Received Date: March 01, 2016; Accepted Date: August 29, 2016; Published Date: August 31, 2016
Citation: Basaranoglu M, Mathew S, Kaplan M, Ala A, Demirbag AE, et al. (2016) Rate and Predictors of Endoscopic Mucosal Healing in Biologic Naive Patients with Inflammatory Bowel Disease by Azathioprine Treatment: A Real World, 10 Years’ Experience from a Single Centre in Turkey. J Gastrointest Dig Syst 6:467. doi:10.4172/2161-069X.1000467
Copyright: © 2016 Basaranoglu M, et al. This is an open-access article distributed under the terms of the Creative Commons Attribution License; which permits unrestricted use; distribution; and reproduction in any medium; provided the original author and source are credited.
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Background: There is increasing evidence that endoscopic mucosal healing (EMH) is a key target in inflammatory bowel disease (IBD) therapy. However, there is limited evidence of EMH rates with conventional IBD therapy outside of Western population groups. Aım: To evaluate the role of azathioprine (AZA) in inducing EMH in IBD patients. Methods: Patients with inflammatory bowel disease were evaluated in terms of endoscopic mucosal healing and the incidence of surgical interventions during the azathioprine treatment between 1995 to 2014. Results: A total of 120 inflammatory bowel disease patients were enrolled. Endoscopic mucosal healing was found in 37% patients with inflammatory bowel disease (42% in chronic ulcerative colitis and 33% in Crohn’s disease). Male gender had a negative impact on the efficacy of azathioprine (P<0.05). Responder inflammatory bowel disease patients were older (age at the IBD diagnose) than the nonresponder (P<0.05). Azathioprine therapy reduced the number of the surgical interventions (P<0.05). Conclusıon: We showed that azathioprine therapy significantly induced endoscopic mucosal healing in biologic naïve patients with active inflammatory bowel disease as well as decreasing the surgical interventions, with negative predictive factors identified by a younger age at IBD presentation and male gender.
Crohn’s disease; Thiopurines; Azathioprine treatment; Endoscopic mucosal healing; Inflammatory bowel disease
Inflammatory bowel disease (IBD) including Ulcerative Colitis (UC) and Crohn’s Disease (CD) are chronic, progressive and relapsing disorders . Both UC and CD are characterized by inflammation and ulceration with genetic and environmental factors that contribute to disease pathogenesis.
Endoscopic mucosal healing (EMH) is now taken as a key treatment-goal in IBD management; achieving a positive modification in the natural history of IBD, and better outcomes with regard to steroid-free remission, surgery and hospitalization [2-5]. Current medical strategies for moderate to severe IBD include the use of corticosteroids, immunosuppressants (such as Azathioprine (AZA) and 6-Mercaptopurine) and biologic therapies. Newer biologic therapies (such as anti-TNF-α agents) have produced significant treatment gains in IBD, but safety and in particular economic considerations have raised concerns about its long term utilization in patients.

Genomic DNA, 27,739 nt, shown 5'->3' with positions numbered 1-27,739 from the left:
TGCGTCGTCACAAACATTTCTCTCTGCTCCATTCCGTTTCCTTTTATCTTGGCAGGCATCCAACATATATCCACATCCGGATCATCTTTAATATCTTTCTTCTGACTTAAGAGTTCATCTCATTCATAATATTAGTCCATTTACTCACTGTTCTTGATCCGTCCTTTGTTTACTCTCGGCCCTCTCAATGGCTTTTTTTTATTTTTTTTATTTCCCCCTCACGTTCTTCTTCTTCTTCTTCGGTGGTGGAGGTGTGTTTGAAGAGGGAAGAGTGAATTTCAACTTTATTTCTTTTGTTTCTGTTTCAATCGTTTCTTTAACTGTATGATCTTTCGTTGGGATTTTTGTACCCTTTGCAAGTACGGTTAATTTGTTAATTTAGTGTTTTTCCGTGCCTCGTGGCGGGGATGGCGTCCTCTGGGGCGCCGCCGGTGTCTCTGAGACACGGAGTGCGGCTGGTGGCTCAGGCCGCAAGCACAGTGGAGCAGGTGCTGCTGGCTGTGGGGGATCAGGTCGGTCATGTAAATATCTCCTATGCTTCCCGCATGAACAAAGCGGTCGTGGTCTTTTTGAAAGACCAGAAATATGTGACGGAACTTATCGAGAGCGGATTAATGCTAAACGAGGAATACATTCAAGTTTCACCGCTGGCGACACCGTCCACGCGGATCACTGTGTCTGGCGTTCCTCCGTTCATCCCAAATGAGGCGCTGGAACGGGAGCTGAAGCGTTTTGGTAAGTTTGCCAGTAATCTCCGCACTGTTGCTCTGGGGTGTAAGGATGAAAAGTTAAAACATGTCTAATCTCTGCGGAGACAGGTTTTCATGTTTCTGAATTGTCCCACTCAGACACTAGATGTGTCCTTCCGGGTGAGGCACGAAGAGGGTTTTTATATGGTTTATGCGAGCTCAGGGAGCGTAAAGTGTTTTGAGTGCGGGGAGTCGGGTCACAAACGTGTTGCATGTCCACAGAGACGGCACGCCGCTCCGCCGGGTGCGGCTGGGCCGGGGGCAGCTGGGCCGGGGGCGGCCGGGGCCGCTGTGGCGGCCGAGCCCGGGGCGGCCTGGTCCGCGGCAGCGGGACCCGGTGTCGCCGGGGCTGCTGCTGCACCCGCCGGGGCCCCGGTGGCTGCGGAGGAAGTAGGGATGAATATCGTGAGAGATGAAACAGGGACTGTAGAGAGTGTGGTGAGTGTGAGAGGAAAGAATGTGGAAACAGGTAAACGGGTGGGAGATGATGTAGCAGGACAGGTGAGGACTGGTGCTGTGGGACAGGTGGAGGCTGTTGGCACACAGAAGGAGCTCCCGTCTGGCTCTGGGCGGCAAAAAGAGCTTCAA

EMH can be achieved with both AZA and biologics, but with reported efficacy rates that differ among published studies for each agent, and that are based primarily upon White-Western populations. The incidence and prevalence of IBD is rising across Asia, but there is limited data on EMH responses across these countries, with most published studies based in East and South East Asia [6,7].
Turkey is a unique country that borders both Europe and Asia, with over 90% of its land mass in Asia. IBD incidence rates in Turkey resemble that seen in the Middle East, with no published studies of EMH rates in the region . Assessing EMH responses in this population is therefore an important addition to our understanding of available treatment efficacy in moderate to severe Asian IBD patients. As such, our study aims were to evaluate the role of Azathioprine (AZA) in inducing EMH in biologic naïve IBD patients in our centre in Turkey, looking additionally for predictive factors of a positive mucosal healing response under AZA.
What is already known about this subject
The current medical management of moderate-severe IBD consists of corticosteroids and immunosuppressants.
New therapeutic approaches (such as anti-TNFα antibodies) led to a reduction in the mortality rate and a favorable modification in the natural history of patients with CD.
Safety and especially economic issues have increasingly raised concerns about the long term use of biologics as a maintenance therapy in patients with IBD.
What are the new findings
We evaluated the role of azathioprine for inducing endoscopic mucosal healing on patients with inflammatory bowel disease and to characterize factors predicting endoscopic mucosal healing by the azathioprine therapy in this study, beside the incidence of surgical interventions during the azathioprine treatment at a single tertiary gastroenterology between 1995-2014.
We showed that azathioprine therapy significantly induced endoscopic mucosal healing in azathioprine native patients with active inflammatory bowel disease through decreasing the frequency of the surgical interventions.
Male gender and young age at diagnosis were negative predictors of the response.
We showed that azathioprine therapy significantly induced endoscopic mucosal healing in biologic naïve patients with active inflammatory bowel disease as well as decreasing the surgical interventions.
How might it impact on clinical practice in the foreseeable future?
Azathioprine by a low cost will decrease the health budget in IBD. In particular, we must use more expensive biologics in selected patients or patients without responce to azathioprine.
Mucosal healing should be a treatment goal because it may change the natural course of IBD.
Mucosal healing may be associated with better long-term outcomes and reduced risk of surgery.
Study design and patient characteristics